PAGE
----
Lovelace has been one of the industry’s most anticipated movies regardless of its Sundance premiere. There have been competing Linda Lovelace projects, Lindsay Lohan was attached to one, and the story of America’s first adult film superstar has its own cachet regardless. With all those expectations, Lovelace is a solid biography that delivers on the legend and emotion.
Linda Boreman (Amanda Seyfried) doesn’t have a great relationship with her parents (Sharon Stone and Robert Patrick), but she’s a sweet and happy girl, dancing and playing with her friend Patsy (Juno Temple). She meets Chuck Traynor (Peter Sarsgaard) who discovers a special talent she has and sells her to some movie producers. That movie became Deep Throat.
Lovelace is a lean biography, sticking to the events surrounding Deep Throat and the immediate aftermath up to six years later. This gives it a tight focus, if not the epic quality many biographies strive for and more often than not fail to achieve anyway. The film has a light touch so all the porno scenes feel playful, certainly not judgmental, and when the dramatic consequences are revealed they make more of an impact.
Seyfried is adorable in Linda’s audition, rehearsals with Harry Reems (Adam Brody) and re-enactments of Deep Throat’s dialogue scenes. The guys behind the cameras are lovable scamps in awe of her, and mimicking the Hollywood business in its sleazy counterpart. Seyfried looks beautiful with the curly hair and freckles of Linda Lovelace, the name the producers gave her for the movie. Her first nude scene is a tasteful tease with hair draped over her breasts, and when she is fully topless in love scenes and photo shoots, she totally seduces us.
The film has an effective way of bringing up the dark side of Lovelace’s experience in a way that’s not heavy-handed, doesn’t make us feel bad for enjoying the fun part, but forces us to acknowledge there was more to this story than we saw in the first half of the movie, let alone if we ever enjoyed a viewing of Deep Throat ourselves. This narrative device avoids the clichés of “sex is bad” morality and condescending. Now it’s just real.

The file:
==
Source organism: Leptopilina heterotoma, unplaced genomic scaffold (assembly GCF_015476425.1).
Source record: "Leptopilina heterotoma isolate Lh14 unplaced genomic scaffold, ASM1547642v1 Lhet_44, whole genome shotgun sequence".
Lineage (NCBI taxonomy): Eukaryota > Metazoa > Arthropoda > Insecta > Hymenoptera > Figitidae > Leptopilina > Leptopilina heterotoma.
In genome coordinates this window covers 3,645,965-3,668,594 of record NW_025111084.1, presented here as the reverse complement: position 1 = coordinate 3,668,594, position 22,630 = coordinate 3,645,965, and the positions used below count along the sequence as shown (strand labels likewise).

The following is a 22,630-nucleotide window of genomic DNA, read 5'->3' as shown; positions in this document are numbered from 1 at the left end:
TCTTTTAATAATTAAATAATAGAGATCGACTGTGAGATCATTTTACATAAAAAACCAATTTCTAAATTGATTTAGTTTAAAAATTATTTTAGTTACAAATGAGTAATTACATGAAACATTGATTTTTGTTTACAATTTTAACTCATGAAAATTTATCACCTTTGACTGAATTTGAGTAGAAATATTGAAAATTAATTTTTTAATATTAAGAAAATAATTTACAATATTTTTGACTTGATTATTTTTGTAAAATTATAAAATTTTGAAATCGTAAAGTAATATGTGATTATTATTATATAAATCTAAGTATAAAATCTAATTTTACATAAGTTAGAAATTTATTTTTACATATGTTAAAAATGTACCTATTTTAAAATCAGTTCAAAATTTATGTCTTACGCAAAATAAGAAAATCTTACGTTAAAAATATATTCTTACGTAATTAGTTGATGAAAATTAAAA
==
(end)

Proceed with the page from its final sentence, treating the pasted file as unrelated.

Linda’s fame itself makes it hard for her to ask for help, illustrated in some scenes that remind us we all assume we know celebrities. If we saw one in trouble, would we be able to see through our start struck hype and help her? A few of those scenes are a bit obvious but they feel true. Some of the darkness and aftermath may feel familiar, only because it’s such a familiar story of bad influences and abusive relationships. Sarsgaard is certainly effective showing Traynor’s violent side.
I really liked Lovelace and there may even be room for another biography if they choose to fill in some of the other periods in her life, and if they can ever lock down an alternate cast. If they don’t, this movie stands as a respectful, sympathetic portrait of an icon with a healthy balance of titillation, nostalgia and truth.
Don't miss Crave's interview with Lovelace star Amanda Seyfried…
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Fred Topel is a staff writer at CraveOnline. Follow him on Twitter at @FredTopel.